One of the arguments for why terminals / consoles are ubiquitous as a basic system interface for routers and operating systems is that it is easier to learn vs a graphical interface. I have to ask if it is really easier to learn for people who are not native English speakers.

For example, most unix commands are based on English shorthand. cat - "concatenate", grep - "global regular expression print"

So how does this work for a Russian programmer, or a Chinese programmer? Do they use Cyrillic or Mandarin command name equivalents to these English abbreviations? Or are they stuck with typing out meaningless strings of English characters even if they don't themselves read/speak English?

If it is the second case then terminal use and command memorization is in no way "intuitive" or "natural" for a non-native English speaker, and all those usability arguments are invalid.

I do not read/speak any language other than English so I can't answer this myself.

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    This is the first time I've heard of "grep" standing for "global regular expression print" and I've been using grep for over a decade, even using the term in spoken language. So, many of the names of the programs have always been meaningless strings of English characters, even for primarily English speakers. (It does not affect usability (much), because even with GUIs you remember that "Notepad" or "Photoshop" are the names of programs, exactly.) Commented Dec 1, 2016 at 9:51
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    @ShreevatsaR, didn’t you at least suspect that the "re" part had something to do with RegEx? Until today, I would have told you grep stood for "something regular expression something."
    – Tim Grant
    Commented Dec 1, 2016 at 13:07
  • Interesting question. Could you rephrase this into a UX question?
    – Mayo
    Commented Dec 1, 2016 at 13:29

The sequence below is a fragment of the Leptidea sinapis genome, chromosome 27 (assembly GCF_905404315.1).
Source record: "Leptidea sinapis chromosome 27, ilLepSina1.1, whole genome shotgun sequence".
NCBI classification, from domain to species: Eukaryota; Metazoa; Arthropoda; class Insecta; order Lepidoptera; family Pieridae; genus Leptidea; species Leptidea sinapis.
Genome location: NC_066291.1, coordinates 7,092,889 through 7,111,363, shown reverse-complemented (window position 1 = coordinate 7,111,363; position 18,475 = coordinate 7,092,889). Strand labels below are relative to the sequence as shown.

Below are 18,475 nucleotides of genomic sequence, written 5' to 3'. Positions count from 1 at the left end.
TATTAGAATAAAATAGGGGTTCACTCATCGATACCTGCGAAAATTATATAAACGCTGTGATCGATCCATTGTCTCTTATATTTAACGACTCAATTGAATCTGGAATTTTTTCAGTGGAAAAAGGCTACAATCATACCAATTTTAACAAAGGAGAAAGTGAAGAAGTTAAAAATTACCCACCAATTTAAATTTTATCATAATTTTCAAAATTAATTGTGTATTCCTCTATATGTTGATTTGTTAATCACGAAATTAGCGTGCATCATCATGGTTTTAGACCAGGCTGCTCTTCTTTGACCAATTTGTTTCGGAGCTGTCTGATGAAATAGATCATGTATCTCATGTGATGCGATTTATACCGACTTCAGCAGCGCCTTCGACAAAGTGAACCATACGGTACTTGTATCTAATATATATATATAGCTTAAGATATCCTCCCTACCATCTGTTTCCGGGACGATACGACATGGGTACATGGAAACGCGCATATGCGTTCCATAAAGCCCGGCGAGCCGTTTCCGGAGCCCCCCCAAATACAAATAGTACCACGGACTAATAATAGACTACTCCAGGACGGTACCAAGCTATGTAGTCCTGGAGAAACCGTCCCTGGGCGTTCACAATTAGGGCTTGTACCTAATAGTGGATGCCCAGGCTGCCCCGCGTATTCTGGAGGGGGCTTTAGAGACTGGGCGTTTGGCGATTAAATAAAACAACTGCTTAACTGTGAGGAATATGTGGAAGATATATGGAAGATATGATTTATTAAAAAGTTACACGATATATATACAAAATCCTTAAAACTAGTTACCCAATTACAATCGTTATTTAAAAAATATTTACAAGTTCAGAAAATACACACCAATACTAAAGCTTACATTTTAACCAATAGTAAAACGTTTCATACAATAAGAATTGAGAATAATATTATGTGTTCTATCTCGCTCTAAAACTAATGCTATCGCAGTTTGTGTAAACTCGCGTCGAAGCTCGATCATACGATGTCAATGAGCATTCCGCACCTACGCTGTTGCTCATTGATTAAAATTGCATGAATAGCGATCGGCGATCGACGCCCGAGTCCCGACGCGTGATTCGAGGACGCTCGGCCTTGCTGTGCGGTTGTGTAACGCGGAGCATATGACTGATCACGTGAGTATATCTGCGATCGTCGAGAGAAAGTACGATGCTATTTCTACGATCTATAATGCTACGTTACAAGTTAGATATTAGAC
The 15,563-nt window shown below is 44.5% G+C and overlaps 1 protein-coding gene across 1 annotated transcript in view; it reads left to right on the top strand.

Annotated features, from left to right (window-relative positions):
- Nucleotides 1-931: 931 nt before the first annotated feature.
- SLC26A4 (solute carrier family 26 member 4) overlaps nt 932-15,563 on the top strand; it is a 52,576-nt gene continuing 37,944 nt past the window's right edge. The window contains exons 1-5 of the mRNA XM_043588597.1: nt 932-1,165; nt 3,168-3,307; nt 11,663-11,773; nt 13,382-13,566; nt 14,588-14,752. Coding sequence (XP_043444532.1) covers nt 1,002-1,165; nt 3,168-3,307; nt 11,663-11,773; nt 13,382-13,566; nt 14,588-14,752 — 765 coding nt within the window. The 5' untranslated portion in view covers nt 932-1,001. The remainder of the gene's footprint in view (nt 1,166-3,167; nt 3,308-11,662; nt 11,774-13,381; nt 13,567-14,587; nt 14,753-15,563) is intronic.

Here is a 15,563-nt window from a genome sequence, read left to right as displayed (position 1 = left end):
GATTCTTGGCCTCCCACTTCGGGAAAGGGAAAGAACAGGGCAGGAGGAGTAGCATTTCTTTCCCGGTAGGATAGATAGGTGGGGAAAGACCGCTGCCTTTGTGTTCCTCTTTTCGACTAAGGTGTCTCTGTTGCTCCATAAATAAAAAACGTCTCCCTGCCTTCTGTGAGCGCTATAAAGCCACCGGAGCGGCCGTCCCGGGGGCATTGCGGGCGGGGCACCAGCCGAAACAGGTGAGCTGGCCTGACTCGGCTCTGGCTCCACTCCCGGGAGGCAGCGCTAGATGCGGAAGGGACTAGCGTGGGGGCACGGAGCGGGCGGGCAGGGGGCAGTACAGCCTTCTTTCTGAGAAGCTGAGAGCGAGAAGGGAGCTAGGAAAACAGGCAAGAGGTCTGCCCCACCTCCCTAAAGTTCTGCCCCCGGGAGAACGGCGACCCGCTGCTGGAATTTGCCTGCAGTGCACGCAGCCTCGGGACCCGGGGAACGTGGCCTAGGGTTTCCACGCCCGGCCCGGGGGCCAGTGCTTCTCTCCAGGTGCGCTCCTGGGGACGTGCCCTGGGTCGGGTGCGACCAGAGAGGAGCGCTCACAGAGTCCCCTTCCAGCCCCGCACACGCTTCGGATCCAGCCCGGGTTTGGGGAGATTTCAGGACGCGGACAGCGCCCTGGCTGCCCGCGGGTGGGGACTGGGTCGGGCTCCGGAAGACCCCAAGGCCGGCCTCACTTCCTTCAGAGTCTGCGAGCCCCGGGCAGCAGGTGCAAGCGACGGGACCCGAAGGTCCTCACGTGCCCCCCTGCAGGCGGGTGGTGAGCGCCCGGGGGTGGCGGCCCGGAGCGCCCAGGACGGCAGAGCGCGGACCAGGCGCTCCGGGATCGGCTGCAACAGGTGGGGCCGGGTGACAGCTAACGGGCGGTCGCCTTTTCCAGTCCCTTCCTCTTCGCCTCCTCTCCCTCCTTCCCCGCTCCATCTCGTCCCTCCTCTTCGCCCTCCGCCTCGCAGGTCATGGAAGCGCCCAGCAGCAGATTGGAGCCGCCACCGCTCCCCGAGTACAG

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    I'm voting to close this question as off-topic. User ought to rephrase the question.
    – Mayo
    Commented Dec 1, 2016 at 13:30

1 Answer 1


No, syntax is not translated to other languages. A more common example than terminals is programming languages - which are also English-based. This is actually a major factor in programmers knowing English relatively well all around the world, unrelated to the level of English in the general population of their countries. Another similar factor is that most of the literature and discussion of programming-related subjects online takes place in English.

  • You are correct but English was the main language in the business and financial world all over the world first.
    – Rob
    Commented Dec 1, 2016 at 14:33
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    I don't understand the "but" part :). Commented Dec 2, 2016 at 6:47
  • I missed the "programmers knowing English" part. My point was that English being used around the world started in the business and financial world.
    – Rob
    Commented Dec 2, 2016 at 13:19
  • Historically it has more to do with colonialism and politics, although trade was also a major factor. The main difference, however, is that in all of these cases English is used primarily as a means of communicating internationally, not locally - so two Dutch businessman would be using Dutch terminology for conducting business with each other. With programming, English terminology is used even between speakers of the same language, because that's the language of the domain. A bit like Latin for medicine or Italian for music, but to a much larger extent. Commented Dec 2, 2016 at 17:56

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